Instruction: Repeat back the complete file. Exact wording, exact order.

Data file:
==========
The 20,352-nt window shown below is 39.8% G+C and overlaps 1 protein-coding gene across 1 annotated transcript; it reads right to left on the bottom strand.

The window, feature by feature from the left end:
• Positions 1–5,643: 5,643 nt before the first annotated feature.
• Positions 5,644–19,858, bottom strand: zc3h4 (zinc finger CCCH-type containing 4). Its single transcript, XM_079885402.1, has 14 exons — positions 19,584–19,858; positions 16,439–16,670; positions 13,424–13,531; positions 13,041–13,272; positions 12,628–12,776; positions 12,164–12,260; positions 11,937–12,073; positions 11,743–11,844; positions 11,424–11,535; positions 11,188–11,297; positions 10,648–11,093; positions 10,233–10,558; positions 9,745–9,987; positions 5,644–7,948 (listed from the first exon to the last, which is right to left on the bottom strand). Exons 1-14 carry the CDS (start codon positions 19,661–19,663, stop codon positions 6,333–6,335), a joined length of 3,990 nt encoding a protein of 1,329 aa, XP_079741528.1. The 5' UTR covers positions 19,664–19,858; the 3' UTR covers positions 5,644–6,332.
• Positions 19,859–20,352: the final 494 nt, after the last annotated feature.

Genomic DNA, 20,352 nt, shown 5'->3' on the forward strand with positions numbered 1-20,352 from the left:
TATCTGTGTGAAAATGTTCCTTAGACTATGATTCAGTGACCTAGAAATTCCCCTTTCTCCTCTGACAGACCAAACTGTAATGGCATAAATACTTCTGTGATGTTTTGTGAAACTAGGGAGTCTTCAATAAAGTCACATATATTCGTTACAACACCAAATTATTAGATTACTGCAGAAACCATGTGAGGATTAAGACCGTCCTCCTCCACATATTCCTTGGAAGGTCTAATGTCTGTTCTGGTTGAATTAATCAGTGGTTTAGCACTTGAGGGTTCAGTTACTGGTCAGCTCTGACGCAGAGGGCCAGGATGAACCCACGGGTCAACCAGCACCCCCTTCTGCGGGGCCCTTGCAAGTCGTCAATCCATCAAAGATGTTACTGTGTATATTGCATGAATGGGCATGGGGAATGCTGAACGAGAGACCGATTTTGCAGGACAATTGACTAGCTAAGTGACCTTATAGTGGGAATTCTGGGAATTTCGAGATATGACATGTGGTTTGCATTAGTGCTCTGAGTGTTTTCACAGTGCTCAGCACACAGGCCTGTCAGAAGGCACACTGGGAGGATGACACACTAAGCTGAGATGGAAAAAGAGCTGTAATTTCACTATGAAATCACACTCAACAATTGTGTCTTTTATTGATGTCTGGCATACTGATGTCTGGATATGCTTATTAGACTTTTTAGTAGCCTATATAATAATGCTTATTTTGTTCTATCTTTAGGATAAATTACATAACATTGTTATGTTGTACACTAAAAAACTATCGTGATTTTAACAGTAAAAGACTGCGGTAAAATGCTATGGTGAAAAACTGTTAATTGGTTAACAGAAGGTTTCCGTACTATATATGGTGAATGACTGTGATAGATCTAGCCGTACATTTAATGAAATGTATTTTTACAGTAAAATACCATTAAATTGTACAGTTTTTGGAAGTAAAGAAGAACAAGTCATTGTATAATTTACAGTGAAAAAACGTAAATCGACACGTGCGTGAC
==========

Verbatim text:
The 20,352-nt window shown below is 39.8% G+C and overlaps 1 protein-coding gene across 1 annotated transcript; it reads right to left on the bottom strand.

The window, feature by feature from the left end:
• Positions 1–5,643: 5,643 nt before the first annotated feature.
• Positions 5,644–19,858, bottom strand: zc3h4 (zinc finger CCCH-type containing 4). Its single transcript, XM_079885402.1, has 14 exons — positions 19,584–19,858; positions 16,439–16,670; positions 13,424–13,531; positions 13,041–13,272; positions 12,628–12,776; positions 12,164–12,260; positions 11,937–12,073; positions 11,743–11,844; positions 11,424–11,535; positions 11,188–11,297; positions 10,648–11,093; positions 10,233–10,558; positions 9,745–9,987; positions 5,644–7,948 (listed from the first exon to the last, which is right to left on the bottom strand). Exons 1-14 carry the CDS (start codon positions 19,661–19,663, stop codon positions 6,333–6,335), a joined length of 3,990 nt encoding a protein of 1,329 aa, XP_079741528.1. The 5' UTR covers positions 19,664–19,858; the 3' UTR covers positions 5,644–6,332.
• Positions 19,859–20,352: the final 494 nt, after the last annotated feature.

Genomic DNA, 20,352 nt, shown 5'->3' on the forward strand with positions numbered 1-20,352 from the left:
TATCTGTGTGAAAATGTTCCTTAGACTATGATTCAGTGACCTAGAAATTCCCCTTTCTCCTCTGACAGACCAAACTGTAATGGCATAAATACTTCTGTGATGTTTTGTGAAACTAGGGAGTCTTCAATAAAGTCACATATATTCGTTACAACACCAAATTATTAGATTACTGCAGAAACCATGTGAGGATTAAGACCGTCCTCCTCCACATATTCCTTGGAAGGTCTAATGTCTGTTCTGGTTGAATTAATCAGTGGTTTAGCACTTGAGGGTTCAGTTACTGGTCAGCTCTGACGCAGAGGGCCAGGATGAACCCACGGGTCAACCAGCACCCCCTTCTGCGGGGCCCTTGCAAGTCGTCAATCCATCAAAGATGTTACTGTGTATATTGCATGAATGGGCATGGGGAATGCTGAACGAGAGACCGATTTTGCAGGACAATTGACTAGCTAAGTGACCTTATAGTGGGAATTCTGGGAATTTCGAGATATGACATGTGGTTTGCATTAGTGCTCTGAGTGTTTTCACAGTGCTCAGCACACAGGCCTGTCAGAAGGCACACTGGGAGGATGACACACTAAGCTGAGATGGAAAAAGAGCTGTAATTTCACTATGAAATCACACTCAACAATTGTGTCTTTTATTGATGTCTGGCATACTGATGTCTGGATATGCTTATTAGACTTTTTAGTAGCCTATATAATAATGCTTATTTTGTTCTATCTTTAGGATAAATTACATAACATTGTTATGTTGTACACTAAAAAACTATCGTGATTTTAACAGTAAAAGACTGCGGTAAAATGCTATGGTGAAAAACTGTTAATTGGTTAACAGAAGGTTTCCGTACTATATATGGTGAATGACTGTGATAGATCTAGCCGTACATTTAATGAAATGTATTTTTACAGTAAAATACCATTAAATTGTACAGTTTTTGGAAGTAAAGAAGAACAAGTCATTGTATAATTTACAGTGAAAAAACGTAAATCGACACGTGCGTGAC